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Tanaga Miller was looking for a ride. He ended up dying in the state’s deadliest crash.

Updated February 9, 2022 - 8:56 pm

The afternoon Tanaga Miller died in a car crash, he had been looking for a ride. Within an hour of leaving a family gathering, he and eight others were dead.

How Miller ended up a passenger in the Dodge Challenger that sped through a red light at more than 100 mph on a North Las Vegas street last month is still a mystery to his relatives.

“We don’t know the driver. We don’t know how they knew each other,” said Miller’s sister LaShonda Warfield. “All I know is that when everything ended, people were hurt, people died, and I lost my big brother.”

Miller’s family said they think he got a ride with 59-year-old Gary Dean Robinson just a short time before police said Robinson caused the deadliest crash on Nevada roadways in at least three decades.

On the afternoon of Jan. 29, he had asked his sister Christina Stingley for a ride. Instead, he walked to his mother’s house, which was the last place his family saw him alive and was less than two miles from the scene of the crash.

His family said they think he was walking home and ran into Robinson.

“Only God, that man and my brother know what happened,” she said. “I just wish he never left home that day.”

Miller lived with his sister and grandmother two stoplights away from the intersection at Cheyenne Avenue and Commerce Street, where the fatal wreck occurred.

Police say Robinson blew through the intersection, hitting a family’s minivan, killing seven members of the same household,

Robinson and Miller, 46, who was in the passenger seat, also died. Four others were injured in the six-vehicle wreck.

“So many lives lost in the snap of the finger,” Warfield said. “My brother was a victim. He was trapped in a car speeding at 100 miles an hour. What was he to do?”

The people who knew Miller best say they never met Robinson and aren’t sure if the two men even knew each other. Miller had just suffered a stroke in September, and he had to quit the two jobs he was working.

He wanted to get back to work but was still going to speech therapy. He couldn’t drive because he had trouble seeing and had lost function in his left arm. He often walked everywhere or relied on others to get places.

At the time of his death, he had just gone through a breakup and he was focused on his family.

His life wasn’t perfect, Warfield said. He had made some mistakes and had been to prison several times. After he was released in 2020 on an attempted robbery conviction, his family said he strived to turn his life around for the better.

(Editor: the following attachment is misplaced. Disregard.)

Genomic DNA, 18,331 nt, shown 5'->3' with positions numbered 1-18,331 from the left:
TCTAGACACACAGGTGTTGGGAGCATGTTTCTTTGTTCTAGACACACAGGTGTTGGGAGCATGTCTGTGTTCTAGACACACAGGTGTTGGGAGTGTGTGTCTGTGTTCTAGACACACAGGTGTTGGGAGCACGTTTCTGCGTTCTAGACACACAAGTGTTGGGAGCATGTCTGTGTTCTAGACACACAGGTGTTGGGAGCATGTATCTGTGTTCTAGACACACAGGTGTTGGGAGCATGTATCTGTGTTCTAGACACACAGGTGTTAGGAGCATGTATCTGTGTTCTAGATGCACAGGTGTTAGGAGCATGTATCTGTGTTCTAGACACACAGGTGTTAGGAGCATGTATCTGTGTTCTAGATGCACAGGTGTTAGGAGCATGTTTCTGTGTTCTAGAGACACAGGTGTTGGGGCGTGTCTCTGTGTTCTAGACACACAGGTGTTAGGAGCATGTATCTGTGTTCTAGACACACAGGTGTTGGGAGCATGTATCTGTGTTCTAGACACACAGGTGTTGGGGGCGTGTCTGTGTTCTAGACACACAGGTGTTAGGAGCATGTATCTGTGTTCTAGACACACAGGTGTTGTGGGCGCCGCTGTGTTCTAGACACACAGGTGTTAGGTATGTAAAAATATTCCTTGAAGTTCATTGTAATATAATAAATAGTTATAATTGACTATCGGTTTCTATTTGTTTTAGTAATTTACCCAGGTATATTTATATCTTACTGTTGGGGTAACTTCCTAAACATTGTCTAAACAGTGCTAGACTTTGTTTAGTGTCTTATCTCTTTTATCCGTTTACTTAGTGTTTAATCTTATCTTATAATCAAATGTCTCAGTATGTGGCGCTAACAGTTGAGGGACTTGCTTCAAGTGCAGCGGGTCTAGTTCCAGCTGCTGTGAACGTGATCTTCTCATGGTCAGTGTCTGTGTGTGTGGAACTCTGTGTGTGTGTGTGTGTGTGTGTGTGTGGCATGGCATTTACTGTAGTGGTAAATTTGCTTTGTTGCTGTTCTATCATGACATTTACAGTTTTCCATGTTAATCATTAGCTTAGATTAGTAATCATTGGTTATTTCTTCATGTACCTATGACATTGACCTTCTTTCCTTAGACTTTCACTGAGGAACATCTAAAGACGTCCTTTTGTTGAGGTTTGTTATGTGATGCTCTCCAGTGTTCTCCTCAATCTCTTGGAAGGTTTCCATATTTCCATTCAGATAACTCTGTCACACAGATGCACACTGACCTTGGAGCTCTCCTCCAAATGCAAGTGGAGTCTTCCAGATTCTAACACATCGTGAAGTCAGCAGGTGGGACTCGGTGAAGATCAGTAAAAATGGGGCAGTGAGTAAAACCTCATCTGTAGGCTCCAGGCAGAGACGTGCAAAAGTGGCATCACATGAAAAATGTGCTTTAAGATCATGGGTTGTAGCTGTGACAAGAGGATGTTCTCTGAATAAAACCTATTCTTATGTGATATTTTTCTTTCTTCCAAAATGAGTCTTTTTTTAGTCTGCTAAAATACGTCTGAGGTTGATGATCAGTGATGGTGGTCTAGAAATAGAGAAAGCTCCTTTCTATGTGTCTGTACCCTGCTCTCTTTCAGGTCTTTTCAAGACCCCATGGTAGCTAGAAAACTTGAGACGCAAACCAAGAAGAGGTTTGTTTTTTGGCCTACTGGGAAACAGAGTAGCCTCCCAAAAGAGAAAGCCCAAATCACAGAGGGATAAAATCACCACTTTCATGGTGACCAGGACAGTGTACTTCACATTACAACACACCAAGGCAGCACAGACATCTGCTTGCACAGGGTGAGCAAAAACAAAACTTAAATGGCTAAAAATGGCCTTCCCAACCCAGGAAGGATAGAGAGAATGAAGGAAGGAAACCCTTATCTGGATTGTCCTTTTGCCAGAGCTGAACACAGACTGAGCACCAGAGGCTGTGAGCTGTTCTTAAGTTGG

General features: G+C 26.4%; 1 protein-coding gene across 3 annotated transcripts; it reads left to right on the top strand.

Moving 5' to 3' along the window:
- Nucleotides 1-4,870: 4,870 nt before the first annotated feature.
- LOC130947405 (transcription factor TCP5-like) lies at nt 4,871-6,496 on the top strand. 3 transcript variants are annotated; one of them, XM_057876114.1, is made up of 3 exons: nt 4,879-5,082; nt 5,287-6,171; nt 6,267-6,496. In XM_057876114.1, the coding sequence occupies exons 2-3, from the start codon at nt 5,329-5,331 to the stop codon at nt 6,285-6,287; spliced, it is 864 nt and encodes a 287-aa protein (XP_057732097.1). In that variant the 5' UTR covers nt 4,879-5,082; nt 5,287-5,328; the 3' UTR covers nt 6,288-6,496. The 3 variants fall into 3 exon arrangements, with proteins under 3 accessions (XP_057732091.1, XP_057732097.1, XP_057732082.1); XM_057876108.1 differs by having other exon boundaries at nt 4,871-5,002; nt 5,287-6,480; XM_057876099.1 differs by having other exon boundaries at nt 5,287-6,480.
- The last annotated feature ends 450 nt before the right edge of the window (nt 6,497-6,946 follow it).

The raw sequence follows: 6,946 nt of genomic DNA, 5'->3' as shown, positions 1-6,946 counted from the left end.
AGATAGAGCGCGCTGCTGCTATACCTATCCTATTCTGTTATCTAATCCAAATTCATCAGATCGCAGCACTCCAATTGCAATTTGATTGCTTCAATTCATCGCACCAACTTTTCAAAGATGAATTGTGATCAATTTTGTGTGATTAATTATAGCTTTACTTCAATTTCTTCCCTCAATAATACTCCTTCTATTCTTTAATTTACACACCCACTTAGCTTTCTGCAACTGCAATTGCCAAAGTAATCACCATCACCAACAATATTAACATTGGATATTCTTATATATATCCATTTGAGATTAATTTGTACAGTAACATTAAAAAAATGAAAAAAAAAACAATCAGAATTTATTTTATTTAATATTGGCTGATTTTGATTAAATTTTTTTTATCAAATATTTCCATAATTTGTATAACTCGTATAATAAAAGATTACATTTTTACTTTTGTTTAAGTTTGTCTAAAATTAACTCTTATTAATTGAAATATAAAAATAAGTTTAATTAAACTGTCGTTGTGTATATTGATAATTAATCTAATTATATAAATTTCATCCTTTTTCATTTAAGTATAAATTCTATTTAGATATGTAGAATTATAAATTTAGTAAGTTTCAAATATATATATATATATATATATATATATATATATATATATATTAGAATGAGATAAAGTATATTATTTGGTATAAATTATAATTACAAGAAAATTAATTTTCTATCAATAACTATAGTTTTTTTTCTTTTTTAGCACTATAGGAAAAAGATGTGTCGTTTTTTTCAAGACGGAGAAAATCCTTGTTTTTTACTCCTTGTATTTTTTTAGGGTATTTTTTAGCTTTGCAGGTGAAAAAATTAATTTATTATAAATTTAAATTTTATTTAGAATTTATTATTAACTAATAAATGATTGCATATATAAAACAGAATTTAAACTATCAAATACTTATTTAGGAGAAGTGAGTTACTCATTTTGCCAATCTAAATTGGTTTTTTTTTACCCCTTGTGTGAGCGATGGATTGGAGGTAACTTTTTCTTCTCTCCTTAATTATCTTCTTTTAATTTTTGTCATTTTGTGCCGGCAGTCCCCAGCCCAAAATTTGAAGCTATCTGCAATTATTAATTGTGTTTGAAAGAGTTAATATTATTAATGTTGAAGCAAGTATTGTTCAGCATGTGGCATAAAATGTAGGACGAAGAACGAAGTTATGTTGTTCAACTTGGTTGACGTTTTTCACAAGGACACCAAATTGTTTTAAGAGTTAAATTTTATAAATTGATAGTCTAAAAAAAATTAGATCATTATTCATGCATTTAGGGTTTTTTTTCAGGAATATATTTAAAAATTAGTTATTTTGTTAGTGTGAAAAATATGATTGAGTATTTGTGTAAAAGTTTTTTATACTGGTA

On Tuesday, his siblings broke down in tears at their mother’s small blue house in North Las Vegas. In front of them, gift baskets and flowers filled the coffee table. They needed to discuss how they would afford to bury their brother.

His mother, Cynthia Miller, recalled the last time she saw her son. She had been sick in bed, and he came to check on her.

“He gave me a big hug, and he said, ‘mama, I love you so much,’” she said. “I never thought that would be the last time I saw my son.”

She described him as a lovable, kind-hearted man that wouldn’t hesitate to help his family. He was a father to three kids, and his youngest was 14. He also had one grandson.

Over the weekend, Warfield drove past the accident scene for the first time. People had gathered for a vigil to honor the victims.

She thought about what his last moments might have been like. Her brother would always tell them to slow down when he was in the car. Tears welled in her eyes. It was too hurtful.

“He loved his life; he wasn’t foolish like that,” she said.

Warfield said she wants to urge drivers to slow down. Last year, Nevada ticketed thousands of drivers for going 100 mph or more.

Warfield and her brother were the two oldest children of the family. They had grown up together in Las Vegas and attended Valley High School. There was a large gap between them and their five younger siblings, who they had helped raise.

And only a few weeks earlier, their younger sister, Caryn, was in the hospital on a ventilator, and the family was preparing for the worst.

“Nothing’s going to happen to my sister, she’s going to be OK,” he said, keeping the family positive. “I don’t even want to be here planning this right now.”

Warfield remembers her brother’s smirk, his husky build and Teddy bear hugs, and the way he’d brighten up when he called her “Shonda girl.”

His other sister, Jessica Stingley, remembered how he would always make it known he was their big brother, everywhere they went.

“He’d always say, ‘that’s my sisters,’ he’d say it hard, too,” she said, laughing. “He made sure all of us were well taken care of.”

He often checked in on his mother and grandmother, and always wore a large silver cross around his neck, but it was not found at the scene of the crash.

Miller’s family said their hearts go out to the families of the other victims in the crash and have scheduled the memorial service for him at 11:30 a.m. on Feb. 21 at Portals to Glory church in North Las Vegas. They are also raising money for funeral expenses through a GoFundMe.

As for the crash, Miller’s family said authorities are still investigating it.

“I’m hoping for answers. I don’t know if we’ll get them,” Warfield said. “But I’m praying for them all the time.”

Contact Briana Erickson at berickson@reviewjournal.com or 702-387-5244. Follow @ByBrianaE on Twitter.

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